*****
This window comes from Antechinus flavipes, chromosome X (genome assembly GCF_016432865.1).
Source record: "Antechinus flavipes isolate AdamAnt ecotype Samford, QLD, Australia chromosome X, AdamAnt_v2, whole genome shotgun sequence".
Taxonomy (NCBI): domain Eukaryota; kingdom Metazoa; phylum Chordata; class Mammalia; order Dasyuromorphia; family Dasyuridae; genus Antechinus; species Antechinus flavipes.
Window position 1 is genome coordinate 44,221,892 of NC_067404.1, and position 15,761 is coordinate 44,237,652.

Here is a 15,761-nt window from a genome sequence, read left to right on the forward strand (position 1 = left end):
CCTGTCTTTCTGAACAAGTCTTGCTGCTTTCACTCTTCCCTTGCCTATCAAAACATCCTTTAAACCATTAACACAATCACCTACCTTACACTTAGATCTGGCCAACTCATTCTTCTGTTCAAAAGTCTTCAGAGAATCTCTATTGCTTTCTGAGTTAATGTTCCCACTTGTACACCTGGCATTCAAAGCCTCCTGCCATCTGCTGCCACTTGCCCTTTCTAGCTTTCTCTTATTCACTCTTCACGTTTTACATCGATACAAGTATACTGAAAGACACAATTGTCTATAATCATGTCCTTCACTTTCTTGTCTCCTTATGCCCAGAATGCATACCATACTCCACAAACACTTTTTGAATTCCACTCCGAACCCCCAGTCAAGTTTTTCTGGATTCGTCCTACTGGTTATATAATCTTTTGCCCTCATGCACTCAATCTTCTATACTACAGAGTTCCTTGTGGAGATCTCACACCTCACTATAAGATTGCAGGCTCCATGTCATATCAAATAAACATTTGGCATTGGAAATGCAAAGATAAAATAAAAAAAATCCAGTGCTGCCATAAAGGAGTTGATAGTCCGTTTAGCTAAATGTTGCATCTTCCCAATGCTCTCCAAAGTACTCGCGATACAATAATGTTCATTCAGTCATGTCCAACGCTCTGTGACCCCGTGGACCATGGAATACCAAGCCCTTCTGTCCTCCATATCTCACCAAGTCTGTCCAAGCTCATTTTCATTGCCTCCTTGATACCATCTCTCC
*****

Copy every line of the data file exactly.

This window comes from Antechinus flavipes, chromosome X (genome assembly GCF_016432865.1).
Source record: "Antechinus flavipes isolate AdamAnt ecotype Samford, QLD, Australia chromosome X, AdamAnt_v2, whole genome shotgun sequence".
Taxonomy (NCBI): domain Eukaryota; kingdom Metazoa; phylum Chordata; class Mammalia; order Dasyuromorphia; family Dasyuridae; genus Antechinus; species Antechinus flavipes.
Window position 1 is genome coordinate 44,221,892 of NC_067404.1, and position 15,761 is coordinate 44,237,652.

Here is a 15,761-nt window from a genome sequence, read left to right on the forward strand (position 1 = left end):
CCTGTCTTTCTGAACAAGTCTTGCTGCTTTCACTCTTCCCTTGCCTATCAAAACATCCTTTAAACCATTAACACAATCACCTACCTTACACTTAGATCTGGCCAACTCATTCTTCTGTTCAAAAGTCTTCAGAGAATCTCTATTGCTTTCTGAGTTAATGTTCCCACTTGTACACCTGGCATTCAAAGCCTCCTGCCATCTGCTGCCACTTGCCCTTTCTAGCTTTCTCTTATTCACTCTTCACGTTTTACATCGATACAAGTATACTGAAAGACACAATTGTCTATAATCATGTCCTTCACTTTCTTGTCTCCTTATGCCCAGAATGCATACCATACTCCACAAACACTTTTTGAATTCCACTCCGAACCCCCAGTCAAGTTTTTCTGGATTCGTCCTACTGGTTATATAATCTTTTGCCCTCATGCACTCAATCTTCTATACTACAGAGTTCCTTGTGGAGATCTCACACCTCACTATAAGATTGCAGGCTCCATGTCATATCAAATAAACATTTGGCATTGGAAATGCAAAGATAAAATAAAAAAAATCCAGTGCTGCCATAAAGGAGTTGATAGTCCGTTTAGCTAAATGTTGCATCTTCCCAATGCTCTCCAAAGTACTCGCGATACAATAATGTTCATTCAGTCATGTCCAACGCTCTGTGACCCCGTGGACCATGGAATACCAAGCCCTTCTGTCCTCCATATCTCACCAAGTCTGTCCAAGCTCATTTTCATTGCCTCCTTGATACCATCTCTCC